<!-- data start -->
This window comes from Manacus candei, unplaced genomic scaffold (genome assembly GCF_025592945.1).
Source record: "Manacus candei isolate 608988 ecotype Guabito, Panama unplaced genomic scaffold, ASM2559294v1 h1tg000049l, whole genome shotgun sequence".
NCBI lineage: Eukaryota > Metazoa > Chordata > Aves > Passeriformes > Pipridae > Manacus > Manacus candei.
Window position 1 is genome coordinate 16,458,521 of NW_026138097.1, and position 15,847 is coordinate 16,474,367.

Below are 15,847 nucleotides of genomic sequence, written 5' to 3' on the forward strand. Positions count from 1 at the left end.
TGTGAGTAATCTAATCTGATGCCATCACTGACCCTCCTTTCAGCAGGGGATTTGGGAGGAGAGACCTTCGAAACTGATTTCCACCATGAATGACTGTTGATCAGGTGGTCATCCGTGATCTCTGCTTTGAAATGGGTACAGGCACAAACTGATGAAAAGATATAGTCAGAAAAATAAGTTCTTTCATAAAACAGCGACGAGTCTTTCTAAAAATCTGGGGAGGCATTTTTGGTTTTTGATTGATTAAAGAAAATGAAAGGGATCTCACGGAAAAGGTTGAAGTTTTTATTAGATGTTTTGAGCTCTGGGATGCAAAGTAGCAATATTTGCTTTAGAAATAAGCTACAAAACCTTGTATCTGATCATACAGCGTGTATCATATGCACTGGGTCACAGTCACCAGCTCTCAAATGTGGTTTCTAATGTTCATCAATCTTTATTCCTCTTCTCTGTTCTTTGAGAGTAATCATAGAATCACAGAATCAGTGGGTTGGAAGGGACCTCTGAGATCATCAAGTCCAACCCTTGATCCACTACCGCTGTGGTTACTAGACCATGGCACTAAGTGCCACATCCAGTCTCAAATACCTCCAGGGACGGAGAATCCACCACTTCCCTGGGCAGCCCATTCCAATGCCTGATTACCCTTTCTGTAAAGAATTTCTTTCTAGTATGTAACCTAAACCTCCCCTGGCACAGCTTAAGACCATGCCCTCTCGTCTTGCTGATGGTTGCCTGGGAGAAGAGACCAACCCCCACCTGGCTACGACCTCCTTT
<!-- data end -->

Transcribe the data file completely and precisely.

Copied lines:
This window comes from Manacus candei, unplaced genomic scaffold (genome assembly GCF_025592945.1).
Source record: "Manacus candei isolate 608988 ecotype Guabito, Panama unplaced genomic scaffold, ASM2559294v1 h1tg000049l, whole genome shotgun sequence".
NCBI lineage: Eukaryota > Metazoa > Chordata > Aves > Passeriformes > Pipridae > Manacus > Manacus candei.
Window position 1 is genome coordinate 16,458,521 of NW_026138097.1, and position 15,847 is coordinate 16,474,367.

Below are 15,847 nucleotides of genomic sequence, written 5' to 3' on the forward strand. Positions count from 1 at the left end.
TGTGAGTAATCTAATCTGATGCCATCACTGACCCTCCTTTCAGCAGGGGATTTGGGAGGAGAGACCTTCGAAACTGATTTCCACCATGAATGACTGTTGATCAGGTGGTCATCCGTGATCTCTGCTTTGAAATGGGTACAGGCACAAACTGATGAAAAGATATAGTCAGAAAAATAAGTTCTTTCATAAAACAGCGACGAGTCTTTCTAAAAATCTGGGGAGGCATTTTTGGTTTTTGATTGATTAAAGAAAATGAAAGGGATCTCACGGAAAAGGTTGAAGTTTTTATTAGATGTTTTGAGCTCTGGGATGCAAAGTAGCAATATTTGCTTTAGAAATAAGCTACAAAACCTTGTATCTGATCATACAGCGTGTATCATATGCACTGGGTCACAGTCACCAGCTCTCAAATGTGGTTTCTAATGTTCATCAATCTTTATTCCTCTTCTCTGTTCTTTGAGAGTAATCATAGAATCACAGAATCAGTGGGTTGGAAGGGACCTCTGAGATCATCAAGTCCAACCCTTGATCCACTACCGCTGTGGTTACTAGACCATGGCACTAAGTGCCACATCCAGTCTCAAATACCTCCAGGGACGGAGAATCCACCACTTCCCTGGGCAGCCCATTCCAATGCCTGATTACCCTTTCTGTAAAGAATTTCTTTCTAGTATGTAACCTAAACCTCCCCTGGCACAGCTTAAGACCATGCCCTCTCGTCTTGCTGATGGTTGCCTGGGAGAAGAGACCAACCCCCACCTGGCTACGACCTCCTTT